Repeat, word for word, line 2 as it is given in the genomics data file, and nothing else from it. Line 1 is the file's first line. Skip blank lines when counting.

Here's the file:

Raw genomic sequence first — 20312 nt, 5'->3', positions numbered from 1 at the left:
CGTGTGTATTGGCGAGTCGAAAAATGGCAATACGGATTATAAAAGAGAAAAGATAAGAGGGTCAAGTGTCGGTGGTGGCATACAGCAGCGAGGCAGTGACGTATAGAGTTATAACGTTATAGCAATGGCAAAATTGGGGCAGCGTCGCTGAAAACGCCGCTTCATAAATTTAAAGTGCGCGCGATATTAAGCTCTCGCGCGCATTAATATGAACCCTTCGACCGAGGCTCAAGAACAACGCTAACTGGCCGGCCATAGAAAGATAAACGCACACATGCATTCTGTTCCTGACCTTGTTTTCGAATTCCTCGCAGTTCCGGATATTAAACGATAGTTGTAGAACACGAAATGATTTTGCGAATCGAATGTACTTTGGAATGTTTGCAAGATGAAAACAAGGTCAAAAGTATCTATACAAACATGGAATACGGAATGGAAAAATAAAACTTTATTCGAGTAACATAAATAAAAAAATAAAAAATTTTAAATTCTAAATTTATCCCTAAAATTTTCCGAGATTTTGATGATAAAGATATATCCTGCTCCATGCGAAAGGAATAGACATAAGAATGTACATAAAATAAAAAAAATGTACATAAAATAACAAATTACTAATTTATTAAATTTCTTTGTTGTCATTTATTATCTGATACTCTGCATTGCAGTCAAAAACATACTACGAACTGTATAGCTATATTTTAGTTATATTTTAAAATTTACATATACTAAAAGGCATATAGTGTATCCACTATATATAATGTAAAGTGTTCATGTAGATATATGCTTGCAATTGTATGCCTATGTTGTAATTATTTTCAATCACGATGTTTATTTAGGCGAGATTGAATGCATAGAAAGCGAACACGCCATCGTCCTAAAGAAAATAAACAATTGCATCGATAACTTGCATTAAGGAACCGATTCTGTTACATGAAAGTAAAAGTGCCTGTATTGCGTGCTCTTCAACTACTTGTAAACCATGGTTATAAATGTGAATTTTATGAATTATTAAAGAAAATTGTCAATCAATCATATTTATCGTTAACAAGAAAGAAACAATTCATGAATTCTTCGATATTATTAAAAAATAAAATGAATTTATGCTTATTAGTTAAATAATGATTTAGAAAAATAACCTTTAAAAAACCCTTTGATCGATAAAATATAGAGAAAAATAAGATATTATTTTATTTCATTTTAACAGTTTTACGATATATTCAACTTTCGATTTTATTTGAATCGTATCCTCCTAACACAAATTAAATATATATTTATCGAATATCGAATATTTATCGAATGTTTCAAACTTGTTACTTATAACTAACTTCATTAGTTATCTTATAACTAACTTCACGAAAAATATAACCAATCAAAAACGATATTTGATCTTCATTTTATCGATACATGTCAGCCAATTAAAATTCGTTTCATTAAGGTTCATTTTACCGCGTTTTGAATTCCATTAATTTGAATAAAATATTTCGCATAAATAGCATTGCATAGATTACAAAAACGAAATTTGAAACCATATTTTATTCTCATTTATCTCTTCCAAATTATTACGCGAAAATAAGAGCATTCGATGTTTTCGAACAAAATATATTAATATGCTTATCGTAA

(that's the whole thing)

CGTGTGTATTGGCGAGTCGAAAAATGGCAATACGGATTATAAAAGAGAAAAGATAAGAGGGTCAAGTGTCGGTGGTGGCATACAGCAGCGAGGCAGTGACGTATAGAGTTATAACGTTATAGCAATGGCAAAATTGGGGCAGCGTCGCTGAAAACGCCGCTTCATAAATTTAAAGTGCGCGCGATATTAAGCTCTCGCGCGCATTAATATGAACCCTTCGACCGAGGCTCAAGAACAACGCTAACTGGCCGGCCATAGAAAGATAAACGCACACATGCATTCTGTTCCTGACCTTGTTTTCGAATTCCTCGCAGTTCCGGATATTAAACGATAGTTGTAGAACACGAAATGATTTTGCGAATCGAATGTACTTTGGAATGTTTGCAAGATGAAAACAAGGTCAAAAGTATCTATACAAACATGGAATACGGAATGGAAAAATAAAACTTTATTCGAGTAACATAAATAAAAAAATAAAAAATTTTAAATTCTAAATTTATCCCTAAAATTTTCCGAGATTTTGATGATAAAGATATATCCTGCTCCATGCGAAAGGAATAGACATAAGAATGTACATAAAATAAAAAAAATGTACATAAAATAACAAATTACTAATTTATTAAATTTCTTTGTTGTCATTTATTATCTGATACTCTGCATTGCAGTCAAAAACATACTACGAACTGTATAGCTATATTTTAGTTATATTTTAAAATTTACATATACTAAAAGGCATATAGTGTATCCACTATATATAATGTAAAGTGTTCATGTAGATATATGCTTGCAATTGTATGCCTATGTTGTAATTATTTTCAATCACGATGTTTATTTAGGCGAGATTGAATGCATAGAAAGCGAACACGCCATCGTCCTAAAGAAAATAAACAATTGCATCGATAACTTGCATTAAGGAACCGATTCTGTTACATGAAAGTAAAAGTGCCTGTATTGCGTGCTCTTCAACTACTTGTAAACCATGGTTATAAATGTGAATTTTATGAATTATTAAAGAAAATTGTCAATCAATCATATTTATCGTTAACAAGAAAGAAACAATTCATGAATTCTTCGATATTATTAAAAAATAAAATGAATTTATGCTTATTAGTTAAATAATGATTTAGAAAAATAACCTTTAAAAAACCCTTTGATCGATAAAATATAGAGAAAAATAAGATATTATTTTATTTCATTTTAACAGTTTTACGATATATTCAACTTTCGATTTTATTTGAATCGTATCCTCCTAACACAAATTAAATATATATTTATCGAATATCGAATATTTATCGAATGTTTCAAACTTGTTACTTATAACTAACTTCATTAGTTATCTTATAACTAACTTCACGAAAAATATAACCAATCAAAAACGATATTTGATCTTCATTTTATCGATACATGTCAGCCAATTAAAATTCGTTTCATTAAGGTTCATTTTACCGCGTTTTGAATTCCATTAATTTGAATAAAATATTTCGCATAAATAGCATTGCATAGATTACAAAAACGAAATTTGAAACCATATTTTATTCTCATTTATCTCTTCCAAATTATTACGCGAAAATAAGAGCATTCGATGTTTTCGAACAAAATATATTAATATGCTTATCGTAA